Tear gas is banned for use in warfare by the Geneva Convention. It's allowed, however, to be used by police as "domestic riot control", as seen in protests in Turkey, Bahrain, and now Ferguson, Missouri. Here's what you need to know about tear gas: What it is, and what it does to the human body.
Tagged With riots
Fights have reportedly broken out between hundreds of fanboys and scalpers lined up outside Beijing's main Apple store for the Chinese launch of the iPhone 4S. The crowd started shouting "LIARS!", eggs were pelted, and the SWAT team were called to bring the situation under control. And here we were thinking that the midnight launches we have here in Australia were crazy.
Paranoid about future unrest after this summer's riots in the UK, the British went and developed a laser rifle which can project a wall of light and temporarily blind a pack of rioters.
While the behaviour of riot police may not have become any more sophisticated since they were cracking skulls during the '60s, their equipment has.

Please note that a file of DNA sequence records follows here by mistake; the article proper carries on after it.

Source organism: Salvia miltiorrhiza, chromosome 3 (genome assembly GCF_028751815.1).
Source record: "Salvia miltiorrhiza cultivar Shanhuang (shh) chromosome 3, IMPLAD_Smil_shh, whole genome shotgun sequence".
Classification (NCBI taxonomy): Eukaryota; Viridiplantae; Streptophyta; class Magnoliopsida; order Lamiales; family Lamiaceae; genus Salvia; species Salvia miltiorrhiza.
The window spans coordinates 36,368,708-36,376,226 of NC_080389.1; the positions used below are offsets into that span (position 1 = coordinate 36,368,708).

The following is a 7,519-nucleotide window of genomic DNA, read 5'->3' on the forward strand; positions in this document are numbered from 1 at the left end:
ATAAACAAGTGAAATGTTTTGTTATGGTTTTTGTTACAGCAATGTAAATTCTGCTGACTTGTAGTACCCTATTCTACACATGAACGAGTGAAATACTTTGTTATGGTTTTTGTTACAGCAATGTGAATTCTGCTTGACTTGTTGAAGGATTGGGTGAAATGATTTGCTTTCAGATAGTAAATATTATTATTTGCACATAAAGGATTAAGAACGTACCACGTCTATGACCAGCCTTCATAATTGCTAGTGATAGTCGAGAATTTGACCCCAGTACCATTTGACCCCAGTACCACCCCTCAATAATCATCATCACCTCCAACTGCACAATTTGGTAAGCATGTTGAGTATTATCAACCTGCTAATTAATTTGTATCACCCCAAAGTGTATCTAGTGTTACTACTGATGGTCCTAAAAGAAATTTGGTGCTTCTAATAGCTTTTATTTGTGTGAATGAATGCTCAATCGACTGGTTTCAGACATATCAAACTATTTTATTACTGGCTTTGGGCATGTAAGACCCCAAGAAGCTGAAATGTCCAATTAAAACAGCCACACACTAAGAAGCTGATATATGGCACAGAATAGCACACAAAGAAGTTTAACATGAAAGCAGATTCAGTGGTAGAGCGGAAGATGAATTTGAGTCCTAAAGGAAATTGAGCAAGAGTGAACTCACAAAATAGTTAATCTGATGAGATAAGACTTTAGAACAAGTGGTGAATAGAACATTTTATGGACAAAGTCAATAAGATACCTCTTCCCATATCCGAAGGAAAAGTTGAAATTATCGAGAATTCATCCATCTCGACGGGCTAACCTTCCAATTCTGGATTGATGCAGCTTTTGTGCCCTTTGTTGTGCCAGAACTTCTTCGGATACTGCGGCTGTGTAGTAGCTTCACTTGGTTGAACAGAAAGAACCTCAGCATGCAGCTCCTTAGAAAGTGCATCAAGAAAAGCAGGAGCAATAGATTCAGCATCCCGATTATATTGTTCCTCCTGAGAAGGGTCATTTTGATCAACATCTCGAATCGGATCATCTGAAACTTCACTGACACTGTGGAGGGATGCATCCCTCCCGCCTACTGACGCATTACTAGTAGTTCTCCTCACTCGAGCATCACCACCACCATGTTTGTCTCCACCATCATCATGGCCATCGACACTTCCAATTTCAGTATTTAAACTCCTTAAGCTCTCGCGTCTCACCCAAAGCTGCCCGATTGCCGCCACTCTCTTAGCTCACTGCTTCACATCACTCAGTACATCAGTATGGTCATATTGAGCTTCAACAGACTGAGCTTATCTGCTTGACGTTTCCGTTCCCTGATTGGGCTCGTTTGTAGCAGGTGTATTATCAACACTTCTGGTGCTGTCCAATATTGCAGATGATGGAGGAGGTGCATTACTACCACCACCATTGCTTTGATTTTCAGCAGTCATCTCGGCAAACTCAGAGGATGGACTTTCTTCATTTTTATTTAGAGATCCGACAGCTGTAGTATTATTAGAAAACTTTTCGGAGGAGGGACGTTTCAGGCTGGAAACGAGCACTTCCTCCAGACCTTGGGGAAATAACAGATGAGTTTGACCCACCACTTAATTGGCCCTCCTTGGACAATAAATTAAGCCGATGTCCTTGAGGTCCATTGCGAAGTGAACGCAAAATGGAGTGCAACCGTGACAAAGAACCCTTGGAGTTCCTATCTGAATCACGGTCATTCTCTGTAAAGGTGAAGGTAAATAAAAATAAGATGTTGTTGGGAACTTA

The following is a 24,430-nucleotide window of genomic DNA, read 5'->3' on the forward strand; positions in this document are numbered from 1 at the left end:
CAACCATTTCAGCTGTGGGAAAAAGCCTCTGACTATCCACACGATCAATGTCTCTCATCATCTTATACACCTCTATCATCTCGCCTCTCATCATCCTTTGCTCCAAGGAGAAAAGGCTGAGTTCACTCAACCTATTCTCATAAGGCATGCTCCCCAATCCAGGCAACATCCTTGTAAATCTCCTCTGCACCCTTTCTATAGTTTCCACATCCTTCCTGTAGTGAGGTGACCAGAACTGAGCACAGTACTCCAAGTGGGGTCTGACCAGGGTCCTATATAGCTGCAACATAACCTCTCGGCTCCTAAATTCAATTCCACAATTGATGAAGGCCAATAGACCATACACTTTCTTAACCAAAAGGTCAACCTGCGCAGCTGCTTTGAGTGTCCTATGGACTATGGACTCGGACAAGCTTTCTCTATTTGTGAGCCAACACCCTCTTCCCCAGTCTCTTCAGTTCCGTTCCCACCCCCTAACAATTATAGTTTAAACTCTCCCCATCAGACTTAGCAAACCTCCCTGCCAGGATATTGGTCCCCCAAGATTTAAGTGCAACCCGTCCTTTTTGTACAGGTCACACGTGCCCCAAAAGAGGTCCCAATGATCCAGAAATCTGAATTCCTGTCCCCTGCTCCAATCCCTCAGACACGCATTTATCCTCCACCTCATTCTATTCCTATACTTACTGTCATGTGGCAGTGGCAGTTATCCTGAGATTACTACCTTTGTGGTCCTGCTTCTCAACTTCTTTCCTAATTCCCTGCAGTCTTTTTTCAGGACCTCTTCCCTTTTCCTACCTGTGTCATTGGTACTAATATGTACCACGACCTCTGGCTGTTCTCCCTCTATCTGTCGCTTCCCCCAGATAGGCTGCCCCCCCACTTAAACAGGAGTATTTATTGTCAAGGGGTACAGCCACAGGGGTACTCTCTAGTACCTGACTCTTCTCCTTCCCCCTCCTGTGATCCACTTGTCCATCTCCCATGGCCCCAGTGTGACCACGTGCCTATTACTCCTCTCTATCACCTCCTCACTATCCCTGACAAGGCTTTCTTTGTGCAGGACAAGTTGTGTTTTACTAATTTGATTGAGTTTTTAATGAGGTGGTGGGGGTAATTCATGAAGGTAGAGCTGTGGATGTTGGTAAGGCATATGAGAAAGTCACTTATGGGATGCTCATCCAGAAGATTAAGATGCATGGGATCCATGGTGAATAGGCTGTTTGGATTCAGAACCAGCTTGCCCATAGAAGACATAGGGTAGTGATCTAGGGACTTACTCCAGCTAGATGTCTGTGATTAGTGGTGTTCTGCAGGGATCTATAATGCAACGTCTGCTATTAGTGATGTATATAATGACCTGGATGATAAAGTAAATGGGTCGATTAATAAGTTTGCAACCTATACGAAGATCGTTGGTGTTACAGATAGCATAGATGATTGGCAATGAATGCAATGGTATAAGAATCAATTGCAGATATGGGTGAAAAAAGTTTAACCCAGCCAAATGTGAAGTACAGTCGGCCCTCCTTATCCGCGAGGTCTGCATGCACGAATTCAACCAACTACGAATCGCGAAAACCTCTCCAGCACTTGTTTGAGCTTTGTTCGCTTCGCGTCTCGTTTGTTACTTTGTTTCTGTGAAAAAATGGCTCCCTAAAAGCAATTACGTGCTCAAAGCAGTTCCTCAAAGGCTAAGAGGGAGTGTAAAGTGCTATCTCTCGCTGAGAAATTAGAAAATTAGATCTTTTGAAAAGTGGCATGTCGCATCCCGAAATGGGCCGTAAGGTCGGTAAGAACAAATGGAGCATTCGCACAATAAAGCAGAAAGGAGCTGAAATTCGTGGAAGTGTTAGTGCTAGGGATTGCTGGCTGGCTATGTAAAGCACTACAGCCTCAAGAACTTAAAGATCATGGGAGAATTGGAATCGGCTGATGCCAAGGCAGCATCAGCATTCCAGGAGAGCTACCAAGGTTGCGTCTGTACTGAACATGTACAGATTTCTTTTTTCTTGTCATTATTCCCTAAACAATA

Not only do they keep screwing their technology and products, but RIM executives seem determined to burn the company down. Last week, two execs got so drunk and crazy that a China-bound plane had to return to Canada.
It's Polish Independence Day, and like in any other country, the youngins love celebrating their country's liberty by destroying parts of it. "Youths" butted heads with (and threw things at) riot cops in Warsaw. Check out the view from above.
If you're rioting/looting/celebrating the victory of your local footy squad, and you see a cop with one of these — run in the opposite direction. The Crowd Buster is well-named, firing 20 litres of pepper spray up to 45m.
British leadership has realised that banning citizens from using certain websites will not fix rioting, The Guardian reports. Accordingly, they're ditching their ill-conceived, ill-advised proposal to block suspected rioters from Twitter, Facebook, BBM, and other equally stupid, pretend security measures.